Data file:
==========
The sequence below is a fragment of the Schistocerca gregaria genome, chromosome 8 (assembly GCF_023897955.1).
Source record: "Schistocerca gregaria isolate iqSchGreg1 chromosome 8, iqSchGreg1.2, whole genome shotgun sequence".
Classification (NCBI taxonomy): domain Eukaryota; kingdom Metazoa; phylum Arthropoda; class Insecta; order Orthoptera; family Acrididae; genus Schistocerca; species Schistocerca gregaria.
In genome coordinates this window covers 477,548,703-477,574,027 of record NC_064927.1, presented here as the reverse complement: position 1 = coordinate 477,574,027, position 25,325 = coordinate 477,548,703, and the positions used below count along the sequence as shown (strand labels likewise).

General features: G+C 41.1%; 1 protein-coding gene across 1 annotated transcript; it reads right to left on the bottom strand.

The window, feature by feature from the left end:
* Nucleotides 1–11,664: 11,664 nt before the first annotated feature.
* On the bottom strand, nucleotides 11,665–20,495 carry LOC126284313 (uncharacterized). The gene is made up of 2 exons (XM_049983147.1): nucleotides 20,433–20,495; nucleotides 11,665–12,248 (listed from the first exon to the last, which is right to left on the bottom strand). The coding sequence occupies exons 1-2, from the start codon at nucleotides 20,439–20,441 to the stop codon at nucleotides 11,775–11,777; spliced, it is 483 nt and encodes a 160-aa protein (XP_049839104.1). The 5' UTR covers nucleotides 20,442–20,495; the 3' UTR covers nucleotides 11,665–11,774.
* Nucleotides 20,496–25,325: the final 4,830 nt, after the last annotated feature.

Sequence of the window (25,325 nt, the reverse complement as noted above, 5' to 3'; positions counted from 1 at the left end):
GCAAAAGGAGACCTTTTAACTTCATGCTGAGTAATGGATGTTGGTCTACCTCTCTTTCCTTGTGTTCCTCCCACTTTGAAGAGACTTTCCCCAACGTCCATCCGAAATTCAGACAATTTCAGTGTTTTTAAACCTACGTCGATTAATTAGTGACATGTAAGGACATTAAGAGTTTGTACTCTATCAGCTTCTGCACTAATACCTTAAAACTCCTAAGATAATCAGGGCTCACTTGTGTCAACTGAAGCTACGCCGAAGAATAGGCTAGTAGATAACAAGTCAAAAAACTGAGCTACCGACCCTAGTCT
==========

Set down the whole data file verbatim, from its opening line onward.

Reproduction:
The sequence below is a fragment of the Schistocerca gregaria genome, chromosome 8 (assembly GCF_023897955.1).
Source record: "Schistocerca gregaria isolate iqSchGreg1 chromosome 8, iqSchGreg1.2, whole genome shotgun sequence".
Classification (NCBI taxonomy): domain Eukaryota; kingdom Metazoa; phylum Arthropoda; class Insecta; order Orthoptera; family Acrididae; genus Schistocerca; species Schistocerca gregaria.
In genome coordinates this window covers 477,548,703-477,574,027 of record NC_064927.1, presented here as the reverse complement: position 1 = coordinate 477,574,027, position 25,325 = coordinate 477,548,703, and the positions used below count along the sequence as shown (strand labels likewise).

General features: G+C 41.1%; 1 protein-coding gene across 1 annotated transcript; it reads right to left on the bottom strand.

The window, feature by feature from the left end:
* Nucleotides 1–11,664: 11,664 nt before the first annotated feature.
* On the bottom strand, nucleotides 11,665–20,495 carry LOC126284313 (uncharacterized). The gene is made up of 2 exons (XM_049983147.1): nucleotides 20,433–20,495; nucleotides 11,665–12,248 (listed from the first exon to the last, which is right to left on the bottom strand). The coding sequence occupies exons 1-2, from the start codon at nucleotides 20,439–20,441 to the stop codon at nucleotides 11,775–11,777; spliced, it is 483 nt and encodes a 160-aa protein (XP_049839104.1). The 5' UTR covers nucleotides 20,442–20,495; the 3' UTR covers nucleotides 11,665–11,774.
* Nucleotides 20,496–25,325: the final 4,830 nt, after the last annotated feature.

Sequence of the window (25,325 nt, the reverse complement as noted above, 5' to 3'; positions counted from 1 at the left end):
GCAAAAGGAGACCTTTTAACTTCATGCTGAGTAATGGATGTTGGTCTACCTCTCTTTCCTTGTGTTCCTCCCACTTTGAAGAGACTTTCCCCAACGTCCATCCGAAATTCAGACAATTTCAGTGTTTTTAAACCTACGTCGATTAATTAGTGACATGTAAGGACATTAAGAGTTTGTACTCTATCAGCTTCTGCACTAATACCTTAAAACTCCTAAGATAATCAGGGCTCACTTGTGTCAACTGAAGCTACGCCGAAGAATAGGCTAGTAGATAACAAGTCAAAAAACTGAGCTACCGACCCTAGTCT